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Contact: Kirby-Lynn Shedlowski, 928-638-7958
Grand Canyon, Ariz. –Grand Canyon National Park is requesting that all visitors and residents on the South Rim of Grand Canyon begin instituting water conservation measures. A break in the Transcanyon Pipeline was identified today;in addition to the breakdown of one of the Indian Garden pipeline water pumps that provide water to the South Rim storage tanks. The combination of these situations has resulted in immediate water conservation guidelines for all consumers on the South Rim. The North Rim is unaffected by these issues.
Due to the Transcanyon Pipeline break there is no water available at Cottonwood Campground or Manzanita Rest Area. Day hikers and backpackers should be prepared to carry all drinking water or be able to treat creek water for drinking purposes. Phantom Ranch currently has water but is operating under water conservation measures. The National Weather Service has issued an excessive heat warning for parts of Grand Canyon through Wednesday, June 22 for areas below 4,000 feet in the canyon including Phantom Ranch. Temperatures at Phantom Ranch could reach 117 F/47 C. Indian Garden temperatures could hit 109 F/43 C. Hotter than normal temperatures will also hit the rims, with highs of 97 F/36 C on the South Rim and 91 F/33 C on the North Rim. Hot temperatures are expected to last throughout the week.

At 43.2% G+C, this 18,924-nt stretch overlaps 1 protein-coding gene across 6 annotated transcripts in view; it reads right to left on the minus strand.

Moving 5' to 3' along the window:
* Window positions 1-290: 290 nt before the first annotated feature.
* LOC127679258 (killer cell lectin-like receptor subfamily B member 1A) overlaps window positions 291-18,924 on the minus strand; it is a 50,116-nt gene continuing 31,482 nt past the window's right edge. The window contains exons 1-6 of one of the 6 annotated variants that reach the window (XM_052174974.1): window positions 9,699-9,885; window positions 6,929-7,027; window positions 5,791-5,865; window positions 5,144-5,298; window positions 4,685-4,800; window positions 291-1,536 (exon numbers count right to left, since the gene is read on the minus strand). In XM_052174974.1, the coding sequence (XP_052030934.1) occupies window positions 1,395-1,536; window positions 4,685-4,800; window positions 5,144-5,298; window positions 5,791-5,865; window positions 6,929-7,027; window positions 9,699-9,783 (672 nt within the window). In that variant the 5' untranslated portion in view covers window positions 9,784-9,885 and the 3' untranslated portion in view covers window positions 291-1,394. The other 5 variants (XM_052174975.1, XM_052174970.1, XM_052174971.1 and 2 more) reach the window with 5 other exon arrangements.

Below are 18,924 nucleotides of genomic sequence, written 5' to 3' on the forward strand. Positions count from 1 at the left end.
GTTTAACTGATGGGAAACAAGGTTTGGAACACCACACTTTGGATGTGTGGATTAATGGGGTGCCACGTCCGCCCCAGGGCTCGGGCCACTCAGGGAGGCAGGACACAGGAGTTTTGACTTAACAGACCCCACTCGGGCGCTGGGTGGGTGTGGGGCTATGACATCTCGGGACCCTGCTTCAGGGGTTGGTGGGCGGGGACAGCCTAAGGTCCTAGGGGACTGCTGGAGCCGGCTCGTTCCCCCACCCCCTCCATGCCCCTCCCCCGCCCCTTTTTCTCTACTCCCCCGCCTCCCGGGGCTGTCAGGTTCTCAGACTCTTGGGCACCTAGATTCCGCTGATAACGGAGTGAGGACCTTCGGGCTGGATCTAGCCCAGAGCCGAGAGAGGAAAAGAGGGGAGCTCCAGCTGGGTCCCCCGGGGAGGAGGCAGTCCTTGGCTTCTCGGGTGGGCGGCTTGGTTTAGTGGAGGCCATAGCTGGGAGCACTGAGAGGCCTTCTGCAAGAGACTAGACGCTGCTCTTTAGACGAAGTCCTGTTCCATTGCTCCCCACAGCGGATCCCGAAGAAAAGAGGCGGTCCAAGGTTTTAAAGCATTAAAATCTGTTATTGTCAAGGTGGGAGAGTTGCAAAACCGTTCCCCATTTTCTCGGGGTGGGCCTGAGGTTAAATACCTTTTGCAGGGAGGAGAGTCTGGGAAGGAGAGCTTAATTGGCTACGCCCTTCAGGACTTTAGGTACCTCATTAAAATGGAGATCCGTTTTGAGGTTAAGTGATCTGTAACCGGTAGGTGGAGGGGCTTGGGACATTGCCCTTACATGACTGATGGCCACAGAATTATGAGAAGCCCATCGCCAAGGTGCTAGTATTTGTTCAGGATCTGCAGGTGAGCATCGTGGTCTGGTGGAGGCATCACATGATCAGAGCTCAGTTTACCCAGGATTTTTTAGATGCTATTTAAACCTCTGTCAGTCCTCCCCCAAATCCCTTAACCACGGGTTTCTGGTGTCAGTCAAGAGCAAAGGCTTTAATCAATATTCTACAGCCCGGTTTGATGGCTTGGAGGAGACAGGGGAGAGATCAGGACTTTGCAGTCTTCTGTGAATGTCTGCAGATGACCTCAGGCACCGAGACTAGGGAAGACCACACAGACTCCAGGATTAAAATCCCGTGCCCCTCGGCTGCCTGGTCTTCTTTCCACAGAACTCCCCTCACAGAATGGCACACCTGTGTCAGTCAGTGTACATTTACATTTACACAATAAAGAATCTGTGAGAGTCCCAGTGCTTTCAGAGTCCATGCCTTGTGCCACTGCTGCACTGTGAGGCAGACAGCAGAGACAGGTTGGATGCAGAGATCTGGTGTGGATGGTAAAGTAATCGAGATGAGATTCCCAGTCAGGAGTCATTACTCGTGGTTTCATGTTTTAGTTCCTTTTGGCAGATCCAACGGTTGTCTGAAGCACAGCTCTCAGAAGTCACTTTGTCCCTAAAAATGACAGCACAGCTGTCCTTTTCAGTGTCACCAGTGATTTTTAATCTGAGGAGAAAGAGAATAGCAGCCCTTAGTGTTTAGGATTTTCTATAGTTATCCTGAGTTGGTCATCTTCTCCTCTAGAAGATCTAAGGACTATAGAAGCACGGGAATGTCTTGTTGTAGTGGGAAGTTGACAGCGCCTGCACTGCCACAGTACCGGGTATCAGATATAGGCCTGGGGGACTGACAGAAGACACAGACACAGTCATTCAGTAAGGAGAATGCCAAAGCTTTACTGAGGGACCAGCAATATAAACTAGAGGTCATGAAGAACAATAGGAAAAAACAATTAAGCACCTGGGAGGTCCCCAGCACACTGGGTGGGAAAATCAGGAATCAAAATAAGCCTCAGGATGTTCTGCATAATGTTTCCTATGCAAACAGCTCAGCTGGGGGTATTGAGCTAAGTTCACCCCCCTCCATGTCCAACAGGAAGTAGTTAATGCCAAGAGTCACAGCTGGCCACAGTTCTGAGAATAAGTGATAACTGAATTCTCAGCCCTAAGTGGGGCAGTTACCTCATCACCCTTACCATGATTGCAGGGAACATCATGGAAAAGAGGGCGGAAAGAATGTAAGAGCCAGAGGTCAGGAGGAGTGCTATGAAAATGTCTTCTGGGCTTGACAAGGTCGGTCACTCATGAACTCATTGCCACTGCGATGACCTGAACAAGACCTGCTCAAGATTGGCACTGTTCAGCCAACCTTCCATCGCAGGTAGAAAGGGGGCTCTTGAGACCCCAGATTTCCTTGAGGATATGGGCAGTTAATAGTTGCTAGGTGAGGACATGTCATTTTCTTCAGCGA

Water conservation measures include;turning of the water while you shave or brush your teeth;running dishwashers or washing machines with only full loads- in eco mode if available;taking shorter showers;not watering lawns or washing cars;filling the sink with water while washing dishes and;reporting drips, leaks or other water loss to appropriate offices. All visitors and residents are requested to implement water conservation measures immediately in homes, hotel rooms, and at the campgrounds.
The National Park Service encourages all hikers to be prepared and to Hike Smart. More information is available on the park website at https://www.nps.gov/grca/planyourvisit/hike-tips.htm.
Grand Canyon National Park has a large and complex water utility system that provides water to the over 5 million visitors a year in addition to the 2,000 plus residents that live within the park.